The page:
She said that when the separatists arrived she saw how they behaved. “I knew then that I was Ukrainian,” she said.

The support Russia thought it had in Ukraine has disappeared.

If peace was the main casualty of the invasion, a secondary casualty was Russia’s own reputation.

Heralded as a modernised fighting force, the Russian Army performed astonishingly badly. Russian soldiers allegedly committed torture, rape, killing and looting against civilians.

Atrocities were reported in the Kyiv suburbs during a catastrophic attempt to march on the Ukrainian capital, in the south around the city of Kherson, and in the east, where Russia tried to extend its territory beyond the two separatist ‘people’s republics’ proclaimed in 2014.

So, if Russia does take more of Ukraine, it risks ruling over a largely resentful population with the danger of violent resistance, making any occupation hazardous. And who would be the occupiers? Could the Russian Army occupy parts of Ukraine alone?

Or would they be assisted by one of the militias now fighting alongside it, such as The Wagner Group? This paramilitary organization is headed by Yevgeny Prigozhin, known as President Vladimir Putin’s ‘chef.’ He runs both a catering firm and a St. Petersburg Internet ‘troll factory’ — a network of anonymous Internet posters and trolls that are linked to the Russian government. Or perhaps it would call on the pro-Moscow Chechen militia led by Ramzan Kadyrov, head of the Chechen Republic.

Both groups are renowned for cruelty. What role might they play in the post-conflict Russia?

Destabilisation of Russia’s republics

The Wagner Group bolstered its ranks early in the Ukraine invasion by offering prison inmates a pardon if they volunteered to fight. This led to the release of some notorious convicts, such as a St. Petersburg businessman who was jailed for 23 years in 2021 for ordering the murder of a family of four, including two children. After serving the six months required for a full pardon, the ex-prisoner reportedly took off for a rest in Turkey.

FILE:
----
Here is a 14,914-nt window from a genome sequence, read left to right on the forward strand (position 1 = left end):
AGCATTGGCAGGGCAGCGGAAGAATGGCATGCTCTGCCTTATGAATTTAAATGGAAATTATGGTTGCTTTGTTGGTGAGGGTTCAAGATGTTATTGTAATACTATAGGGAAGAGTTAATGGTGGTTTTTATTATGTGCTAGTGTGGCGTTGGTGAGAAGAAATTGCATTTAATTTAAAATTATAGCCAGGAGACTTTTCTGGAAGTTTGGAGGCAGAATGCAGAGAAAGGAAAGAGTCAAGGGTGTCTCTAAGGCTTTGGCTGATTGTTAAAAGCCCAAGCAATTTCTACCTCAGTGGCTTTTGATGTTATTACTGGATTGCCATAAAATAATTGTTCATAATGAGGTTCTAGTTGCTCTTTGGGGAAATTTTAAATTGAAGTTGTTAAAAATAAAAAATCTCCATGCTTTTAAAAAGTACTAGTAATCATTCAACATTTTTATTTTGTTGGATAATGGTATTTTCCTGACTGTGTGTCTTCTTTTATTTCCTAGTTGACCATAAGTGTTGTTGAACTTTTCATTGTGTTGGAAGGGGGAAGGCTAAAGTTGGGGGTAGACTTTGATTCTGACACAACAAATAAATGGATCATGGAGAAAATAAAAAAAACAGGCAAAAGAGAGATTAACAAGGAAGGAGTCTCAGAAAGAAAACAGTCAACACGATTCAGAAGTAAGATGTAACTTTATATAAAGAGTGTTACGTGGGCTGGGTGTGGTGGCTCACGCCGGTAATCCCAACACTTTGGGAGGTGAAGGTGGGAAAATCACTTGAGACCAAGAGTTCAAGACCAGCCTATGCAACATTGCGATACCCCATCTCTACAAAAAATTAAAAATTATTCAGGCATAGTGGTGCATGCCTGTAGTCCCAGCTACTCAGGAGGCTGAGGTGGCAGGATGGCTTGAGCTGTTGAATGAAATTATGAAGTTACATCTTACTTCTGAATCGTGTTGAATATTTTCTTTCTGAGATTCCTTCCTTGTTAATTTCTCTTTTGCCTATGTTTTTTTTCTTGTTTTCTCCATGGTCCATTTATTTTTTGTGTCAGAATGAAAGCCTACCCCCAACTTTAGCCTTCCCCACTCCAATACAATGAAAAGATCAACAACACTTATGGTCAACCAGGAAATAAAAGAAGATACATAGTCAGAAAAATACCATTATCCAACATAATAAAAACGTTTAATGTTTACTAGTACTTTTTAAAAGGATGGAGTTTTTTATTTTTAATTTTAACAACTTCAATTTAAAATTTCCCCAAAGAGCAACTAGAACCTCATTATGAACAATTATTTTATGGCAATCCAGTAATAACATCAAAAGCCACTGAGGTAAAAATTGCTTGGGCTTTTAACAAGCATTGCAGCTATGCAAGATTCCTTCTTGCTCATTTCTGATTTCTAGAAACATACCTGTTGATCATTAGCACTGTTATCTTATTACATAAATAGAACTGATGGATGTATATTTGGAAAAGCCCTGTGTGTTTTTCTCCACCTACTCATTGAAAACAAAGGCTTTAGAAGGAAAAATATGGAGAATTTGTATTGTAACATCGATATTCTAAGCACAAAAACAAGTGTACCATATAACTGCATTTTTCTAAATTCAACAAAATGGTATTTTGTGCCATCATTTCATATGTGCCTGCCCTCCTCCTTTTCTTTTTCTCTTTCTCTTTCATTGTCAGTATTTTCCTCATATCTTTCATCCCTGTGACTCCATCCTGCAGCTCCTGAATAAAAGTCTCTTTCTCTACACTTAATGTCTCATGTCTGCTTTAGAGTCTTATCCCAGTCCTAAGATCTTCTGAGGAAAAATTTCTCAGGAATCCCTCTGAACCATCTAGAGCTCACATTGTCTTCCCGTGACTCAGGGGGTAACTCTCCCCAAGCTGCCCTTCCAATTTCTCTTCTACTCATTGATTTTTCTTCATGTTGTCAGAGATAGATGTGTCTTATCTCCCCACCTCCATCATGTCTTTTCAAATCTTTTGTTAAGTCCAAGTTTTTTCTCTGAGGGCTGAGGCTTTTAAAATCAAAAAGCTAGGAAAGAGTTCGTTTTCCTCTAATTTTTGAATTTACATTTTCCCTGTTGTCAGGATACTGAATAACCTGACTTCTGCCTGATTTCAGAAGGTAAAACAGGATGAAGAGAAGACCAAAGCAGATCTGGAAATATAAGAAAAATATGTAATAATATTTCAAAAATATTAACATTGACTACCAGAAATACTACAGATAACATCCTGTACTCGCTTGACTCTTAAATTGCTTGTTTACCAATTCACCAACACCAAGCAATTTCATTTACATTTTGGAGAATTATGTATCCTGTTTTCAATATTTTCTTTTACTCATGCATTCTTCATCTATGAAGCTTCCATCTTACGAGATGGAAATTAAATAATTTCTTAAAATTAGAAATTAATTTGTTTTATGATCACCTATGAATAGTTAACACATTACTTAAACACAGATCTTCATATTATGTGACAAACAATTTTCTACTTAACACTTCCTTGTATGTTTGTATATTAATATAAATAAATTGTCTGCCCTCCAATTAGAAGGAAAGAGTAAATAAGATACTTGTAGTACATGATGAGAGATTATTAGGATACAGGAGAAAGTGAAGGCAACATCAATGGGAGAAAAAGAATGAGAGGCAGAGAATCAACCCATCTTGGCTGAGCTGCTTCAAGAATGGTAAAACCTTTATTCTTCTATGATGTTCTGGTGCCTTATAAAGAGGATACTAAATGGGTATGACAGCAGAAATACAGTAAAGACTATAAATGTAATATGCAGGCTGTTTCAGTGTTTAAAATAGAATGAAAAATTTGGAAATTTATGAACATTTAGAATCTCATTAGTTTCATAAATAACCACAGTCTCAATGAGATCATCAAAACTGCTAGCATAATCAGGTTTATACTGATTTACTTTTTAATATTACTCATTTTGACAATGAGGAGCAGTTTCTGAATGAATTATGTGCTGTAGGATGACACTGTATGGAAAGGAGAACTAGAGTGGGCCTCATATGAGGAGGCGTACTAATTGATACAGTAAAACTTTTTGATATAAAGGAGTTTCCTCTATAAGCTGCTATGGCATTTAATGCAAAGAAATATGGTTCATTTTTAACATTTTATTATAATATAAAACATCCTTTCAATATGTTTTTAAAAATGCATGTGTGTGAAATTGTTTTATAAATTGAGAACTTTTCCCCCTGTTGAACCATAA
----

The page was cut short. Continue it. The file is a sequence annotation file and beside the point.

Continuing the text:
Michel Yakovleff, a retired French general and former deputy commander of NATO’s Strategic Headquarters Allied Powers Europe, worries that the Ukraine conflict could lead to a dangerous instability within the Russian Federation. He said that Russia risks ‘an implosion’ with one or more of its 21 constituent republics opting for self-rule.

Many of those territories, such as Buryatia in Siberia or Dagestan in the Caucasus, provided the manpower for the initial invading force, with men from the Russian centre drafted months later.

“I am much more anxious about Russia than I am about Ukraine,” Yakovleff said.

Questions to consider:

  1. Apart from peace, what was another casualty of the Russian invasion?
  2. Has war eradicated all Ukraine’s peacetime problems? If not, what remains?
  3. What is a factor behind Ukraine’s language division?
Alistair Lyon author news decoder-150x150

Julian Nundy joined Reuters in 1970 and was posted to Moscow, Paris, then Brussels, with stints in the Middle East reporting on the Lebanese civil war and the Iranian Islamic Revolution. As a staffer for Newsweek, the International Herald Tribune, The Independent and Bloomberg, he covered the 1982 Israeli invasion of Lebanon, the assassination of Egypt’s Anwar Sadat, conflict in Bosnia and the Ukrainian Orange Revolution. Nundy has a long association with Ukraine going back to 1968 when he arrived on a one-year British Council studentship at Kyiv University. In recent years, he has been an election observer for nine Ukrainian elections, four of them in the Donbass since conflict broke out there in 2014.